By Delia Gallagher
ROME, DEC. 18, 2003 (Zenit.org).- When the photo of Saddam Hussein being examined by a doctor flashed around the world, a cardinal in the Vatican made headlines by saying the former Iraqi dictator “was treated like a cow.”
Cardinal Renato Martino, president of the Council for Justice and Peace, was speaking at the Vatican press office, during the presentation of the Pope’s message for World Day of Peace 2004. He was asked whether, having seen the photo of Saddam, he thought the war was worth it.
The cardinal responded: “Seeing him treated like a cow, having his teeth checked — they could have spared us that.”
Words such as those, from a cardinal in the Roman Curia, at a moment of intense triumphalism over Saddam’s capture, spread like wildfire from the small pressroom.
At midnight, I was on CNN to discuss the cardinal’s comments, which the cable-station’s editors had headlined “Top Vatican Official Attacks the U.S.”
Based on discussions with a few Vatican officials, I think the cardinal’s view that Saddam should be treated with the same dignity due to all humans is shared, though his choice of metaphor was not.
Others at the Vatican simply wanted to distance themselves from the cardinal’s comments saying, “It was his personal view.”
Cardinal Martino, who spent 16 years at the United Nations before returning to Rome last year, made similarly outspoken statements before the Iraq war. Vatican watchers say he was told to tone it down, and the press heard no more from the cardinal during the war.
Tuesday’s press conference was his first time back in front of the cameras since the war began, and he did not disappoint those looking for a headline.
It is a shame that his remark caused a stir that overshadowed the Pope’s message of peace.
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Churches Fit for Cardinals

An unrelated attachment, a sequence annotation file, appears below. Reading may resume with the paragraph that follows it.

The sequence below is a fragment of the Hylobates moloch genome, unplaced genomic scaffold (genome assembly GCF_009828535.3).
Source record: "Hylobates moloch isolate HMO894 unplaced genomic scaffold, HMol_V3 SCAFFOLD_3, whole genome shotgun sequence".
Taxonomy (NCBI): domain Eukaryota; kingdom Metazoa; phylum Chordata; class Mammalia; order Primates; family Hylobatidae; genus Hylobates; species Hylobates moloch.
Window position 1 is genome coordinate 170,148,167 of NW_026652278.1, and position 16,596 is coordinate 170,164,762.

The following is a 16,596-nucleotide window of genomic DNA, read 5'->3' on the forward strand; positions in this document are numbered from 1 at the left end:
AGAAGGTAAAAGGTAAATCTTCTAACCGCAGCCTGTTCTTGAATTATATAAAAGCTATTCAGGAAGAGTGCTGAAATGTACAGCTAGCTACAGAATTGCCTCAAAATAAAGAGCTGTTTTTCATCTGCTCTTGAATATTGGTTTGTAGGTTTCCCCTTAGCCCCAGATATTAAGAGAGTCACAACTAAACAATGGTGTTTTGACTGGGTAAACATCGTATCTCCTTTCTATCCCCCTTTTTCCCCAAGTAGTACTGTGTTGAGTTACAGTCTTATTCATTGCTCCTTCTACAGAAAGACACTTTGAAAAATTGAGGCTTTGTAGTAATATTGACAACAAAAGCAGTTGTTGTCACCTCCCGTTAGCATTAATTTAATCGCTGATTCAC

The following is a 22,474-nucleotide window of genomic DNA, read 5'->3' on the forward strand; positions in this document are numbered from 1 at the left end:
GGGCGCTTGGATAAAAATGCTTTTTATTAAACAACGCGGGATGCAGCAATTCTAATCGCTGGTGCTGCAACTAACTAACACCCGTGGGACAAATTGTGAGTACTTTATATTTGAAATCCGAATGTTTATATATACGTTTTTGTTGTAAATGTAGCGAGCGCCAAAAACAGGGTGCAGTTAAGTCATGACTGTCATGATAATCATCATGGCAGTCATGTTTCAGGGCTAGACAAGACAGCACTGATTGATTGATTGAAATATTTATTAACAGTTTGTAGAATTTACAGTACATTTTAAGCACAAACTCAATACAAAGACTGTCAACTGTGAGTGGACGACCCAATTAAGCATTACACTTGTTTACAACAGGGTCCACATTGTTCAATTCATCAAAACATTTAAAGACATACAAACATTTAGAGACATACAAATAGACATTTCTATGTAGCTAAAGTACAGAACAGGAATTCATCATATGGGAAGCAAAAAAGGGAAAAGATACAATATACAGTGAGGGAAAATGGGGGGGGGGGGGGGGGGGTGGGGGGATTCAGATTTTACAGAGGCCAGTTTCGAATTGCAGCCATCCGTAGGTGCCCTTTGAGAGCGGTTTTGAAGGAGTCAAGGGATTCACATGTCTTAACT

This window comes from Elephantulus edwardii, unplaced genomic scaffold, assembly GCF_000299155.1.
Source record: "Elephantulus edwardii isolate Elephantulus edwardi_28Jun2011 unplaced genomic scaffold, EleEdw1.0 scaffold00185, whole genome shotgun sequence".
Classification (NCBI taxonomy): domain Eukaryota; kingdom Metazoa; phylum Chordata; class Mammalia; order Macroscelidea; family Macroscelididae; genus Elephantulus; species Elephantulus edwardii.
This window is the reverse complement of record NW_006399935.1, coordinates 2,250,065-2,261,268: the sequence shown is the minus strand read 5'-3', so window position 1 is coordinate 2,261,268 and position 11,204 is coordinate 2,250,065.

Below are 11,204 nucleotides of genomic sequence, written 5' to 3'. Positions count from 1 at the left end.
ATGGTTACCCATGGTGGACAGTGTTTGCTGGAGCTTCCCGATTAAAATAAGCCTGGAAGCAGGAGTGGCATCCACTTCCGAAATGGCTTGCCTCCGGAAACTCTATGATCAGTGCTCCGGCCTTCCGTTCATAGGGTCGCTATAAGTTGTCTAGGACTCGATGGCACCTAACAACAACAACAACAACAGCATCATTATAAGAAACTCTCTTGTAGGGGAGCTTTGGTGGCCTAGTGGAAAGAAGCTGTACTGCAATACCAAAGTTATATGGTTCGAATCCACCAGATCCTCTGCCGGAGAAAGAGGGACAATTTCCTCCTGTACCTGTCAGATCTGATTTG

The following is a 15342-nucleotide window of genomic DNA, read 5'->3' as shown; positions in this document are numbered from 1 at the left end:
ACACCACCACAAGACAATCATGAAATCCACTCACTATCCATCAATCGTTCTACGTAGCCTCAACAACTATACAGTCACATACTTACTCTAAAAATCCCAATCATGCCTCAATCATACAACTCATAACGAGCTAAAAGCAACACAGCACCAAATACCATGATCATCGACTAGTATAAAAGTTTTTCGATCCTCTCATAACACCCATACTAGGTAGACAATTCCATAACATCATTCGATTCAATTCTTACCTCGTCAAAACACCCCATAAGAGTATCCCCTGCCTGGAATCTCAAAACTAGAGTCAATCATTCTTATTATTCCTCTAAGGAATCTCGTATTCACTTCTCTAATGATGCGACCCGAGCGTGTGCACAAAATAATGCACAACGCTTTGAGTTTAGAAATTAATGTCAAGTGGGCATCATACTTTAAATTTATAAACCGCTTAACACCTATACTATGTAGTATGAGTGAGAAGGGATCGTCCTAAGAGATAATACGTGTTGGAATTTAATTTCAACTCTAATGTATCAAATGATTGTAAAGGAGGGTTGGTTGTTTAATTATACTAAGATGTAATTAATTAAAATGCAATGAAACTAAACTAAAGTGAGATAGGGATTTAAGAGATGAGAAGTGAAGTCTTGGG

Sunday was a study in contrasts as two cardinals, named at the October consistory, took possession of their titular churches in Rome: Cardinal Jean-Louis Tauran at St. Apollinare and Cardinal Julián Herranz at St. Eugenio.
Both churches are run by Opus Dei, and in their architecture, congregations and titular cardinals, seem to exemplify the wide range of styles that make up the organization founded in 1928 by St. Josemaría Escrivá.
Bishop Javier Echevarría, prelate of Opus Dei, had his hands full as both Masses began within a half-hour of each other. He greeted Cardinal Tauran at the door of St. Apollinare and then dashed off to St. Eugenio to meet Cardinal Herranz.
St. Apollinare is the church attached to Opus Dei’s University of the Holy Cross, and the solemn ceremony of Cardinal Tauran’s installation was attended by an attentive, intellectual crowd comprised of the priests and students of the university and members of the Vatican Secretariat of State.
By contrast, St. Eugenio, the parish church of Opus Dei, reminded me of the Masses I attended as a child, bustling with the activity of young children and parents trying to keep an eye on their wandering tots and an ear toward their cardinal, who clearly has the pastoral touch.
The cardinal spoke with ease to the concerns of his young parishioners, giving them advice on how to avoid “pessimism and sadness.”
“It’s very simple,” said Cardinal Herranz, “a smile, a kind word, showing interest in another with a question, and not making a tragedy out of something of little importance.”
Cardinal Herranz is one of two Opus Dei cardinals (the other is Juan Luis Cipriani Thorne of Peru) and head of the Pontifical Council for the Interpretation of Legislative Texts. Known as a very competent canon lawyer (he is also in charge of the Disciplinary Commission of the Roman Curia), Cardinal Herranz is a kind and approachable Spaniard with an affinity for St. Josemaría Escrivá.
“I have come to take possession of this church,” Cardinal Herranz said. “But in reality, this basilica took possession of me long before.”
“I have been particularly involved for many years with this church,” he said. “I walked on the pavement where you are now sitting, praying the rosary, praying for this basilica.”
St. Eugenio was built by Pius XII (Eugenio Pacelli) in 1951 and dedicated to the Pope’s patron saint. It 1981 John Paul II entrusted it to the priests of Opus Dei. The body of St. Josemaría Escrivá was exposed for eight days in the church last October during his canonization celebrations.